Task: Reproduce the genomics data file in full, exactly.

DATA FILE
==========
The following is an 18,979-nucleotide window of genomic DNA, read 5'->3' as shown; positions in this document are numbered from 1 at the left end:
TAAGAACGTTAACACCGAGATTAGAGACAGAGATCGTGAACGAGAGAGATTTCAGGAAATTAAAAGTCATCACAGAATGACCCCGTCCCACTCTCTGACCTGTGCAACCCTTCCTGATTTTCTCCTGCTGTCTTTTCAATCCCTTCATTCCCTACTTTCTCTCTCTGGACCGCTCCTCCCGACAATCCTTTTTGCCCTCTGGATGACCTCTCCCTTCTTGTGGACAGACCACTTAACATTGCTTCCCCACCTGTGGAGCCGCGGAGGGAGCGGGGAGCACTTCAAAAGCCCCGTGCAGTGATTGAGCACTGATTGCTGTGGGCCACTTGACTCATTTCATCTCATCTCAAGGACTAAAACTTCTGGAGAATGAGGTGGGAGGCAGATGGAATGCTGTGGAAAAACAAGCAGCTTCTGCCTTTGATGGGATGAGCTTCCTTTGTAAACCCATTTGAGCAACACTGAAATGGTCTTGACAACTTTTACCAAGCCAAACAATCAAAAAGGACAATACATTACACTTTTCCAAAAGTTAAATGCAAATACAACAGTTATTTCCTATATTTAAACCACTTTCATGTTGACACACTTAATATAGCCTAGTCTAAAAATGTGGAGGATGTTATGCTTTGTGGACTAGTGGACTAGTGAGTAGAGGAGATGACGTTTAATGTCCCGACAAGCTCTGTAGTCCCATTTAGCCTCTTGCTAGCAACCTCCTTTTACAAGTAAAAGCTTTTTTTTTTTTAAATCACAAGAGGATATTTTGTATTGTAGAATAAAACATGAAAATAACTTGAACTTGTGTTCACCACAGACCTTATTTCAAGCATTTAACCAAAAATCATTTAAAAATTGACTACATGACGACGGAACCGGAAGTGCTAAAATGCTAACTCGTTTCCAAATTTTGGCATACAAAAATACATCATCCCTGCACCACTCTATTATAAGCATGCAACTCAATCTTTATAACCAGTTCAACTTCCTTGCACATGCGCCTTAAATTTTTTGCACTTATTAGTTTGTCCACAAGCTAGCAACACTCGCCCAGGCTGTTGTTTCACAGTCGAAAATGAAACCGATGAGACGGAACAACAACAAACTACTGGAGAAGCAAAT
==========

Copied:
The following is an 18,979-nucleotide window of genomic DNA, read 5'->3' as shown; positions in this document are numbered from 1 at the left end:
TAAGAACGTTAACACCGAGATTAGAGACAGAGATCGTGAACGAGAGAGATTTCAGGAAATTAAAAGTCATCACAGAATGACCCCGTCCCACTCTCTGACCTGTGCAACCCTTCCTGATTTTCTCCTGCTGTCTTTTCAATCCCTTCATTCCCTACTTTCTCTCTCTGGACCGCTCCTCCCGACAATCCTTTTTGCCCTCTGGATGACCTCTCCCTTCTTGTGGACAGACCACTTAACATTGCTTCCCCACCTGTGGAGCCGCGGAGGGAGCGGGGAGCACTTCAAAAGCCCCGTGCAGTGATTGAGCACTGATTGCTGTGGGCCACTTGACTCATTTCATCTCATCTCAAGGACTAAAACTTCTGGAGAATGAGGTGGGAGGCAGATGGAATGCTGTGGAAAAACAAGCAGCTTCTGCCTTTGATGGGATGAGCTTCCTTTGTAAACCCATTTGAGCAACACTGAAATGGTCTTGACAACTTTTACCAAGCCAAACAATCAAAAAGGACAATACATTACACTTTTCCAAAAGTTAAATGCAAATACAACAGTTATTTCCTATATTTAAACCACTTTCATGTTGACACACTTAATATAGCCTAGTCTAAAAATGTGGAGGATGTTATGCTTTGTGGACTAGTGGACTAGTGAGTAGAGGAGATGACGTTTAATGTCCCGACAAGCTCTGTAGTCCCATTTAGCCTCTTGCTAGCAACCTCCTTTTACAAGTAAAAGCTTTTTTTTTTTTAAATCACAAGAGGATATTTTGTATTGTAGAATAAAACATGAAAATAACTTGAACTTGTGTTCACCACAGACCTTATTTCAAGCATTTAACCAAAAATCATTTAAAAATTGACTACATGACGACGGAACCGGAAGTGCTAAAATGCTAACTCGTTTCCAAATTTTGGCATACAAAAATACATCATCCCTGCACCACTCTATTATAAGCATGCAACTCAATCTTTATAACCAGTTCAACTTCCTTGCACATGCGCCTTAAATTTTTTGCACTTATTAGTTTGTCCACAAGCTAGCAACACTCGCCCAGGCTGTTGTTTCACAGTCGAAAATGAAACCGATGAGACGGAACAACAACAAACTACTGGAGAAGCAAAT